India’s efforts to make malaria a notifiable disease nationwide and its commitment to eliminating the disease by 2030 show great progress. Collaboration between ministries and stakeholders, as well as sharing resources and knowledge, are essential for success. Continued focus on awareness, detection, diagnosis, and treatment will help India achieve its malaria-free vision.
The Health Ministry has also initiated a joint action plan with the Ministry of Tribal Affairs for malaria elimination in tribal areas. Malaria will soon become a notifiable disease across India, with states like Bihar, Andaman and Nicobar Islands and Meghalaya are also in the process of putting this vector-borne disease in the category. Following this, it will be required by law that cases be reported to government authorities, a report in the Hindu stated.
Currently, malaria is a notifiable disease in 33 states and union territories in India. A senior Health Ministry official said this is part of India’s vision to be malaria-free by 2027 and to eliminate the disease by 2030. The Health Ministry has also initiated a joint action plan with the Ministry of Tribal Affairs for malaria elimination in tribal areas, the report said.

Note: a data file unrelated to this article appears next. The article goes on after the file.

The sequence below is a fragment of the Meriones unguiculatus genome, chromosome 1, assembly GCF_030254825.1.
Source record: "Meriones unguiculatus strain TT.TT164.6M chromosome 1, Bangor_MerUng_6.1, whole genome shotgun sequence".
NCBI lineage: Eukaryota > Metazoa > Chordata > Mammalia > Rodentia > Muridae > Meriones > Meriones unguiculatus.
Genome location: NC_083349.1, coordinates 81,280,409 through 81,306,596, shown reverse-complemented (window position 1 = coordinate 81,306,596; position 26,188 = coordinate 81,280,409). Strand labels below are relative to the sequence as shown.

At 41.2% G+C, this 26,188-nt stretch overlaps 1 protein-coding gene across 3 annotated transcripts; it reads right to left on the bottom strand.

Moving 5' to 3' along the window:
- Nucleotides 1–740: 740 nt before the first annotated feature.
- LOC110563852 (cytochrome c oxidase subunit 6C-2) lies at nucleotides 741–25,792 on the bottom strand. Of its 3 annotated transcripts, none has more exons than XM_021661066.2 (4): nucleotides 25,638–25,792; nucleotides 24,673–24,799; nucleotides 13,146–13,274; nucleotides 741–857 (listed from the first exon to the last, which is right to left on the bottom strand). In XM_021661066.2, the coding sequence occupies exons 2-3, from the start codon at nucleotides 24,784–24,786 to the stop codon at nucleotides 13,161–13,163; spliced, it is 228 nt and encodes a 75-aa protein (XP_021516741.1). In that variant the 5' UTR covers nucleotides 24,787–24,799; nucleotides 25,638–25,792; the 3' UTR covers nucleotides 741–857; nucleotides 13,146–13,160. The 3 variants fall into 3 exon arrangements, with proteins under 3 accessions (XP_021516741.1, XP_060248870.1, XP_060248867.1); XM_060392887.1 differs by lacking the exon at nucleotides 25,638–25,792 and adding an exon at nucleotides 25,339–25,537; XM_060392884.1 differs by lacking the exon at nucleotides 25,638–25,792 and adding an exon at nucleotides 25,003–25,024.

India is one of the countries that endorsed the malaria elimination roadmap of the Asia-Pacific Leaders Alliance at the East Asia Summit in 2015, which galvanised the region in striving to become malaria free by 2030. India has made tremendous progress in its malaria elimination journey — observing a reduction of nearly 66 per cent in its official malaria burden between 2018 and 2022.
Malaria is a potentially life-threatening disease caused by parasites that are transmitted through the bite of infected female Anopheles mosquitoes. Mansukh Mandaviya, Union Minister for Health & Family Welfare, said that India has witnessed 85.1 per cent decline in malaria cases and 83.36 per cent decline in deaths during 2015-2022.
“Malaria is not just a public health issue but also a social, economic and political challenge that requires the co-operation of all stakeholders. India was the only high-burden, high-impact country in South- East Asia region to report a decline in malaria cases in 2020 as compared to 2019. India witnessed 85.1 per cent decline in malaria cases and 83.36 per cent decline in deaths during 2015-2022,” Mandaviya said.
He added: “Rejuvenated political commitment and strengthened technical leadership will play a monumental role in eradicating malaria from the world. India is committed to sharing our resources, knowledge and learnings with other countries in our endeavour to eliminate Malaria.”
Union health secretary Rajesh Bhushan said that awareness, detection, diagnosis and treatment need to be taken to the doorstep of the last mile community for the successful elimination of the disease.
SOURCE: Business today